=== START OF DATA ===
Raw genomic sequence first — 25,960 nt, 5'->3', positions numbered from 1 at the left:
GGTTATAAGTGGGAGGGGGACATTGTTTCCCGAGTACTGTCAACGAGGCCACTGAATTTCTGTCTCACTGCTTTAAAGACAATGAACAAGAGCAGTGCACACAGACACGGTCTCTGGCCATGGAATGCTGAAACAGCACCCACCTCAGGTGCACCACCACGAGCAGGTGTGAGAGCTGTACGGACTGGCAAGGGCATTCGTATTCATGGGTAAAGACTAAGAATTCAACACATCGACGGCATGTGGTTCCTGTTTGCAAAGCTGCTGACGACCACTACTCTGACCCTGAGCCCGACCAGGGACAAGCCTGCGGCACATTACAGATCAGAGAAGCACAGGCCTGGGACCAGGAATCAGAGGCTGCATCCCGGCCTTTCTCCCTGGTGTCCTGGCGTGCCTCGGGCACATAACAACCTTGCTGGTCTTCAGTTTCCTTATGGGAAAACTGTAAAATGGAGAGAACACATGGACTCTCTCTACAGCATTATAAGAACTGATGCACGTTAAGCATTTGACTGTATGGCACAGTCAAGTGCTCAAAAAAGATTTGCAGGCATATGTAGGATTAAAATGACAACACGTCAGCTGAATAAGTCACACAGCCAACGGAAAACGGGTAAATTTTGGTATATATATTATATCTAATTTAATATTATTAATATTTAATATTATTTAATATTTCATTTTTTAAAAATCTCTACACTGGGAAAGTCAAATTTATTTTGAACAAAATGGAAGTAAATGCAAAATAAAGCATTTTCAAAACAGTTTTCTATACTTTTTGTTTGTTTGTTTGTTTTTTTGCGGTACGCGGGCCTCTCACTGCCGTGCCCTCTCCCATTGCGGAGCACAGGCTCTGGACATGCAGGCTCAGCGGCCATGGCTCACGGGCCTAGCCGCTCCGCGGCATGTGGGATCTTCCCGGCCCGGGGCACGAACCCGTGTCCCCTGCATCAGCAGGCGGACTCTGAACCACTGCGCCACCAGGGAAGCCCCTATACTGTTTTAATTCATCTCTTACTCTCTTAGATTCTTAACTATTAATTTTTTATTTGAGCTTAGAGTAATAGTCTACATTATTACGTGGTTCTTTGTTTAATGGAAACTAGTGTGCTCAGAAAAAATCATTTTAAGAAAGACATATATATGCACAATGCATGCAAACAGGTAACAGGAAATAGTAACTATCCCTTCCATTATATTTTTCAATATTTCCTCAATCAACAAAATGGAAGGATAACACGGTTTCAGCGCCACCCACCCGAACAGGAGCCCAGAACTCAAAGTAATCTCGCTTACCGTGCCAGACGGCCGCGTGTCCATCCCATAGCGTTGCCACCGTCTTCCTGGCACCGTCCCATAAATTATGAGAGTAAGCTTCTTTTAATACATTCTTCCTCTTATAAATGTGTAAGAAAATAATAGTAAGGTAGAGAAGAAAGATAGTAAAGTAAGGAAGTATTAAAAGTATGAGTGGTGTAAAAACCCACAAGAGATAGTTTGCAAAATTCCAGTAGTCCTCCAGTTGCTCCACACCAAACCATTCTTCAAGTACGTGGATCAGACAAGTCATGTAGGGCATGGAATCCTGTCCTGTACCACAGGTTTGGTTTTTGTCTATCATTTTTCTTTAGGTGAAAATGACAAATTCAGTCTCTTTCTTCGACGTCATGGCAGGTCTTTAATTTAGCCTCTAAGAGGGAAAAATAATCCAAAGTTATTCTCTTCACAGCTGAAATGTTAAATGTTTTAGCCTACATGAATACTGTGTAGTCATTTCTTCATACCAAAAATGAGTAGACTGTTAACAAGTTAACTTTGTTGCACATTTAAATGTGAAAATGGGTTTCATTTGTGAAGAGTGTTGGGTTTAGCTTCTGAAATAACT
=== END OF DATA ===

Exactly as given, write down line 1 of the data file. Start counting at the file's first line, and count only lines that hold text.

Raw genomic sequence first — 25,960 nt, 5'->3', positions numbered from 1 at the left: